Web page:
DCA Refuses Support for City of Columbus Sewer Plan


From: Board of Trustees, Darby Creek Association

To: Cheryl Roberto, Policy Advisor, Mayor’s Office, City of Columbus

RE: Comments on Draft Columbus Metropolitan Facilities Plan Update


Darby Creek Association is pleased that the City of Columbus has taken steps to expand possible protection of the Darby Creek Watershed in Franklin County. The Environmental Conservation District created in the City’s Comprehensive Plan has been an effective tool in preserving and protecting existing land uses – primarily agriculture – which are preferable to the suburban development immediately to the east. The potential expansion of such protections is a welcome step.


The Darby Creek Association’s Mission is to unite concerned citizens to preserve, protect and restore the scenic Darby Creek ecosystem so that this and future generations may benefit from its rich diversity. We believe that suburban sprawl is the single greatest threat to the Darby Creek ecosystem. Land application sewage systems (LAS) threaten to accelerate suburban sprawl in the Darby watershed. The Franklin County Commissioners have put in place rules that would allow the use of LAS in the Darby watershed. The Columbus Metropolitan Facilities Plan (CMFP) would eliminate the risk of LAS in Franklin County and COULD provide a regional approach to development in the watershed. This approach COULD allow development in the watershed while still preserving, protecting and restoring the most significant natural resource in Central Ohio. For these reasons, Darby Creek Association prefers CMFP over the current situation but we cannot endorse or support the CMFP until much greater detail is available on what kind of development in the watershed might occur with the CMFP.

At this time, we believe this plan should not be approved until the issues described below are addressed.

Importance of the Darby Creek Ecosystem

The Darby Creek Ecosystem is home to the highest-quality natural resource in Central Ohio – the Big and Little Darby Creeks. The Creeks are well known for their high water quality that supports a remarkable diversity of aquatic life. The significance of this resource is best recognized by their designation as State and National Scenic Rivers. In addition, the Creeks’ biodiversity is so important that the US Fish and Wildlife Service has proposed a National Wildlife Refuge along Little Darby Creek in Madison and Union County. Central Ohio governments face a huge challenge in managing the development process while preserving, protecting and restoring such an important natural resource.

Threats to the Darby Creek Ecosystem

There are many threats to the Darby Creek ecosystem. A massive fish and mussel kill in Big Darby Creek in Union County in July, 2000, occurred because an agricultural services firm was careless with some of its byproducts. The Ohio Department of Transportation actually dug up and moved a stretch of Big Darby Creek while constructing a new road interchange in 1997 – causing massive erosion and silting in the process. The biggest threat is not such isolated incidents, however, it is the ongoing process of habitat destruction and land alteration caused by housing and commercial development. Both the Darby Creek Association and the US Fish and Wildlife Service have formally concluded that such development is the primary threat to the Darby Creeks (see Draft Environmental Impact Statement for Little Darby National Wildlife Refuge).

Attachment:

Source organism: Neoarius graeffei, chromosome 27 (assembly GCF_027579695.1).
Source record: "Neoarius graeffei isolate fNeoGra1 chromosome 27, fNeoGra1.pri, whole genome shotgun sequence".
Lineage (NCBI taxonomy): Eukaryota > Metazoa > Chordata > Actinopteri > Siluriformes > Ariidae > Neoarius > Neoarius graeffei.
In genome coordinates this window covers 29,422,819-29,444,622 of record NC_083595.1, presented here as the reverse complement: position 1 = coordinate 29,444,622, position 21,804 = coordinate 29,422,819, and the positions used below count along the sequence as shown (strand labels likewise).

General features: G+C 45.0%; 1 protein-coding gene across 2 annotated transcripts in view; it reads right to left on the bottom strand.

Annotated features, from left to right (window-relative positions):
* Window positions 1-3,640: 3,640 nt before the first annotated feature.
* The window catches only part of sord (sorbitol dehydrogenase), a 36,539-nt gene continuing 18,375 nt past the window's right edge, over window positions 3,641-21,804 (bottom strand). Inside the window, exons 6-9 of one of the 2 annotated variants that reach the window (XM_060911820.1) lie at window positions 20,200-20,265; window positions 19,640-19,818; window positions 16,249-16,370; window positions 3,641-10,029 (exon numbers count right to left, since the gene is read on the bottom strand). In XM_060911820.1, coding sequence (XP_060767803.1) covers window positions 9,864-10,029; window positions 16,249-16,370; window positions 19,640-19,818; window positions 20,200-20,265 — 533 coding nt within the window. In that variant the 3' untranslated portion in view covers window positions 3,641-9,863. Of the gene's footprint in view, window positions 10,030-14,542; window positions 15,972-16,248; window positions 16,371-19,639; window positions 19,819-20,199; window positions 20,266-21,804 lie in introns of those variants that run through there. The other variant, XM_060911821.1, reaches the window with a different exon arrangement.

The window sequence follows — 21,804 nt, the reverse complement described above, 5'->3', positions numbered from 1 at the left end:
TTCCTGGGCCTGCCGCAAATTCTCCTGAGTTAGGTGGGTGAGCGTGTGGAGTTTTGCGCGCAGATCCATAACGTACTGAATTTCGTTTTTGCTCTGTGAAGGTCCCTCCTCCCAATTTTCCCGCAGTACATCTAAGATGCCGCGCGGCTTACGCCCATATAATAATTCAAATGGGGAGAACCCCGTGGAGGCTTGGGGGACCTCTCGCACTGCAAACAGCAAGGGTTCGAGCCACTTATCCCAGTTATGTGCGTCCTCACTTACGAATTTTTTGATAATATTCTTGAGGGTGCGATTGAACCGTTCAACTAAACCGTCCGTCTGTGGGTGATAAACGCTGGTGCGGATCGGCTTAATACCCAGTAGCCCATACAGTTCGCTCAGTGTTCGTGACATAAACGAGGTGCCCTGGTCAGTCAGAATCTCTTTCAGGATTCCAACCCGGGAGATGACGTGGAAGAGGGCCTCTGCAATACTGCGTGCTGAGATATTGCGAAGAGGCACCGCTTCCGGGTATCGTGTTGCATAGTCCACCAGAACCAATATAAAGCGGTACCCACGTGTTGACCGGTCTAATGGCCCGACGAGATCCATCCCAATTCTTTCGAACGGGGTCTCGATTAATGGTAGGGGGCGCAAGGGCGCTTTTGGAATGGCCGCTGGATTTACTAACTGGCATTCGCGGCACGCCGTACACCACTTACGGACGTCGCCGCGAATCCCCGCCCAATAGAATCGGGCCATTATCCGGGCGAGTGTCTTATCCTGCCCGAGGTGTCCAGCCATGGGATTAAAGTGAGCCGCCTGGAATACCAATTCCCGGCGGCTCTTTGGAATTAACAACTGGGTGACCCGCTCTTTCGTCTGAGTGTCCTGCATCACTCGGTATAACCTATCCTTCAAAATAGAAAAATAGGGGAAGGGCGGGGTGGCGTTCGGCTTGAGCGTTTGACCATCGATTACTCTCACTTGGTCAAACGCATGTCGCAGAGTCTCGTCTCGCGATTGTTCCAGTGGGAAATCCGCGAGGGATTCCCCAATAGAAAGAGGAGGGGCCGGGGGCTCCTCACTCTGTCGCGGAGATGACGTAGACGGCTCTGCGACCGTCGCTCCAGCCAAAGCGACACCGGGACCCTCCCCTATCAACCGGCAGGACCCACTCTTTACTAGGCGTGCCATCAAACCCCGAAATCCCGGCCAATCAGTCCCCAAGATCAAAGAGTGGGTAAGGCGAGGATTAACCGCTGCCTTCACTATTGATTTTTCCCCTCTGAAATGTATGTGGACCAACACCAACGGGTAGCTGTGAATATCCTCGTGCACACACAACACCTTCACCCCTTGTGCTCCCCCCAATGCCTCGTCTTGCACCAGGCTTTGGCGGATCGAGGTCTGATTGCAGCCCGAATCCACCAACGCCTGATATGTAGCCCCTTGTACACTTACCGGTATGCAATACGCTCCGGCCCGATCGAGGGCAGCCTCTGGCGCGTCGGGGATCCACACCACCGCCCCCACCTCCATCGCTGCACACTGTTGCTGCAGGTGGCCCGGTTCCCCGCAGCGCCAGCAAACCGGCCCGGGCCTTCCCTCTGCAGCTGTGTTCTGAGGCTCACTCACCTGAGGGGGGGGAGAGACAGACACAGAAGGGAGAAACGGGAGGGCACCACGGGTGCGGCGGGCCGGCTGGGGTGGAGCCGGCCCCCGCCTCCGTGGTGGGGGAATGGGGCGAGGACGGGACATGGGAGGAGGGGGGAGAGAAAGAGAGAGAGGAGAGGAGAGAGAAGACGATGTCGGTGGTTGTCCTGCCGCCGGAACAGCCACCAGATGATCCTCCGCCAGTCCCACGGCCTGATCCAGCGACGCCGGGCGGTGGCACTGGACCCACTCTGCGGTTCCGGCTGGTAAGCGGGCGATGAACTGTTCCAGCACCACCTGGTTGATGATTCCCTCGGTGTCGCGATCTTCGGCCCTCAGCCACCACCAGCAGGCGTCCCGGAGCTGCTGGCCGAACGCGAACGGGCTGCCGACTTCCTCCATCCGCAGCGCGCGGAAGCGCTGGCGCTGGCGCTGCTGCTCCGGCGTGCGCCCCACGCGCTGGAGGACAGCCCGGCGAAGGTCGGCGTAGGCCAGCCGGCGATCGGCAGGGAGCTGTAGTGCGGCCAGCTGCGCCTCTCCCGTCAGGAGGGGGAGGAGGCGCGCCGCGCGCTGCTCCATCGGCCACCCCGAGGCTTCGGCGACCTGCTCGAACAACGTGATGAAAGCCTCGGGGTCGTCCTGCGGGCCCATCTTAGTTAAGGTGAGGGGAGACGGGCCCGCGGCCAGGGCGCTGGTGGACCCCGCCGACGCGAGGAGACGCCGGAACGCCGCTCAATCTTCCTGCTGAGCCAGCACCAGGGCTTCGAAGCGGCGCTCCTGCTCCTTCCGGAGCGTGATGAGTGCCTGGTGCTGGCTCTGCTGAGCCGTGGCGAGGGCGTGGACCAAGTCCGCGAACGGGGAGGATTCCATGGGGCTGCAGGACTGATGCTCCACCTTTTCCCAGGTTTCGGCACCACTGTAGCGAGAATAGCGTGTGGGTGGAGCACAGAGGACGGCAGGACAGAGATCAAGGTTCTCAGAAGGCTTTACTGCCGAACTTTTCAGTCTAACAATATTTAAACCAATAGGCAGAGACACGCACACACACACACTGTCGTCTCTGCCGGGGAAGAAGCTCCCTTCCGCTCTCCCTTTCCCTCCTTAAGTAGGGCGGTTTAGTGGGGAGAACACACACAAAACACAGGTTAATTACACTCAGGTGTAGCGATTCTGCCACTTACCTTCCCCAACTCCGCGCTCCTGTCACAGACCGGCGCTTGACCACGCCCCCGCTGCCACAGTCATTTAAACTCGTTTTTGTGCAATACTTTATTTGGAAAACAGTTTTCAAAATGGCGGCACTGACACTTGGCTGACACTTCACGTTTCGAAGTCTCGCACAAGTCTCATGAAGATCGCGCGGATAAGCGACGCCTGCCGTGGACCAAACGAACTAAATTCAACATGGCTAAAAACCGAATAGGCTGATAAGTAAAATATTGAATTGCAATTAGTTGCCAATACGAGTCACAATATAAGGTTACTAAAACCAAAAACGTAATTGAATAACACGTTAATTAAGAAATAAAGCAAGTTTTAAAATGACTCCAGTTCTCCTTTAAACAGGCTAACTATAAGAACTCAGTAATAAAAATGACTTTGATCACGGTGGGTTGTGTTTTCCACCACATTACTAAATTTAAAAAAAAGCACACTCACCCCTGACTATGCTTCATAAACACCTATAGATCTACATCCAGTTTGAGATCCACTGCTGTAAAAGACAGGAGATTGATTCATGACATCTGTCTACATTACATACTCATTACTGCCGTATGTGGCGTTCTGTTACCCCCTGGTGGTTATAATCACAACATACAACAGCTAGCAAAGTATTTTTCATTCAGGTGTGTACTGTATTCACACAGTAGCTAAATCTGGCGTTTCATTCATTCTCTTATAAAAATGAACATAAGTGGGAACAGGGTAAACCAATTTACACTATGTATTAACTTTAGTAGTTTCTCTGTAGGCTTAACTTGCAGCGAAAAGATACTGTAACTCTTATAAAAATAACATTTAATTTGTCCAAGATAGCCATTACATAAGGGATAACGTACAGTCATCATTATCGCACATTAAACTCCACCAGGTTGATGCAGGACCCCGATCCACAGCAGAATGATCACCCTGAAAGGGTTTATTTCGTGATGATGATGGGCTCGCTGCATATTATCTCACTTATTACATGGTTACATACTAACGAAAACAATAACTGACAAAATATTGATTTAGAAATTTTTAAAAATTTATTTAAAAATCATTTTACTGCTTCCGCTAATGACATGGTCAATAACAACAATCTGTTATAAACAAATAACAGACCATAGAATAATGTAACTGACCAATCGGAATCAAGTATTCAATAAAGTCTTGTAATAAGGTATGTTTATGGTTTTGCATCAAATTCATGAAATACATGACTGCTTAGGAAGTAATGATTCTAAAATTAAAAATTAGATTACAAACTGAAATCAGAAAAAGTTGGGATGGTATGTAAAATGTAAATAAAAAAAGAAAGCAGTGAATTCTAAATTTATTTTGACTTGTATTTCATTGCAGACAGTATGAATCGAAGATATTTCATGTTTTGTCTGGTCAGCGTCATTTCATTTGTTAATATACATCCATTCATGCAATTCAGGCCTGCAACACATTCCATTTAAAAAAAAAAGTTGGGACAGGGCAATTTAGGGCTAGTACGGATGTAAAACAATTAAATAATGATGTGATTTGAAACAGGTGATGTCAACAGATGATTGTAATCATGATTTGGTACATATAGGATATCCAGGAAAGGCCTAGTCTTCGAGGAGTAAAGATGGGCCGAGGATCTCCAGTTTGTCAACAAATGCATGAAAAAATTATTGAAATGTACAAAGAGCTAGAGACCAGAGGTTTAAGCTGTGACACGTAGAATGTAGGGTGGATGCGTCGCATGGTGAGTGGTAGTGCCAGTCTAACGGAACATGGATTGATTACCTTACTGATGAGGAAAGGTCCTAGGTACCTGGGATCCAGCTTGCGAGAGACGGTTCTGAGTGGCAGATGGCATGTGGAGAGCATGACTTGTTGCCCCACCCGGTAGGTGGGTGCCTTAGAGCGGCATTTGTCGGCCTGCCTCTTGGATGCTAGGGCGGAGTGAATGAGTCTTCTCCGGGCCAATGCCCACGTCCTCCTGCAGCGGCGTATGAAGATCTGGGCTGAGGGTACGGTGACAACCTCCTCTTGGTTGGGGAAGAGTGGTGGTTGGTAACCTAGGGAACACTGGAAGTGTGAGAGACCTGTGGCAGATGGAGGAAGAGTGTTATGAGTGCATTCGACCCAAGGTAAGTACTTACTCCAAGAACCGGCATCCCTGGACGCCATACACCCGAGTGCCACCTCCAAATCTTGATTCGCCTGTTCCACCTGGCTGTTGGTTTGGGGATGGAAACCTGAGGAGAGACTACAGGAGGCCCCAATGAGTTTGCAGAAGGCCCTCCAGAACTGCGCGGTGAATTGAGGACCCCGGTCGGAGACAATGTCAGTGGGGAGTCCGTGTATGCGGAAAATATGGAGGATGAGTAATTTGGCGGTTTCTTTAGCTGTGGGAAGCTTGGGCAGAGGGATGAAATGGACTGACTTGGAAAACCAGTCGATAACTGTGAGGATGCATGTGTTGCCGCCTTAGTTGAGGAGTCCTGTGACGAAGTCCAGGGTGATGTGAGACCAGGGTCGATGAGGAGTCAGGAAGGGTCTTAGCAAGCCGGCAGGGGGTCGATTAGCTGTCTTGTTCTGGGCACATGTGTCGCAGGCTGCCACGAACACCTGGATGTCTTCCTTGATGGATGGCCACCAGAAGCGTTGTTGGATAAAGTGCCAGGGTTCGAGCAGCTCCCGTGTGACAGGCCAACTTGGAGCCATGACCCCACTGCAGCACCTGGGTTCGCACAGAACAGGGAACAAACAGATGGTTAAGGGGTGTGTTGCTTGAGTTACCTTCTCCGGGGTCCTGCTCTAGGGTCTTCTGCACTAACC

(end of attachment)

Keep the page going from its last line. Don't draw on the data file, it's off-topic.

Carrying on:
It does not take much development to destroy a river. Hellbranch Run is the primary tributary to Big Darby Creek in Franklin County. The Mid-Ohio Regional Planning Commission, in their Hellbranch Greenways Plan, states that "once a watershed has 10-15% of its area as impervious surfaces (paved or significantly compacted) the water quality of the stream will be significantly degraded by increased erosion in the stream, pollutants and warmer water temperatures that all reduce biodiversity." (page 14, Hellbranch Greenways Plan) MORPC currently estimates that 25% of the Hellbranch Run watershed is in residential development and 5% is in commercial development. MORPC estimates that a typical subdivision has 35% impervious surface and commercial development has even more (we will use 50% for the following calculation). Using these figures (.25 X .35 & .05 X .5) it appears that 11.25% of the Hellbranch watershed is ALREADY impervious surface. It is no coincidence that Hellbranch Run is the lowest quality tributary in the Darby Creek ecosystem.

Land Application Sewage Systems

Land Application Sewage Systems (LAS) are a horrible threat to the Darby Creeks. Delaware County has seen several installations of LAS that have accelerated suburban sprawl in that area – allowing large housing developments totally disconnected from urban areas. Darby Creek Association has worked to derail two LAS-supported developments in the Hellbranch Watershed (Sugar Farms, Manchester Park) in the past 18 months. Sugar Farms’ was derailed, in part, because the Ohio EPA decided "there is a possibility that pollutants may be discharged to waters of the state in a particularly sensitive watershed." (OEPA Press Release, 7/10/2000) Almost anything that prevents LAS in the Darby ecosystem is a good thing.

The Franklin County Commissioners responded to the derailment of the Sugar Farms proposal by writing rules that would allow LAS in the future. This interpretation is confirmed by a quote from Donald Plank, a lawyer who worked on Sugar Farms for the developer, Dominion Homes. He said, "I believe what the county is working on would facilitate projects like ours." (Columbus Dispatch, 5/27/2000, page C8)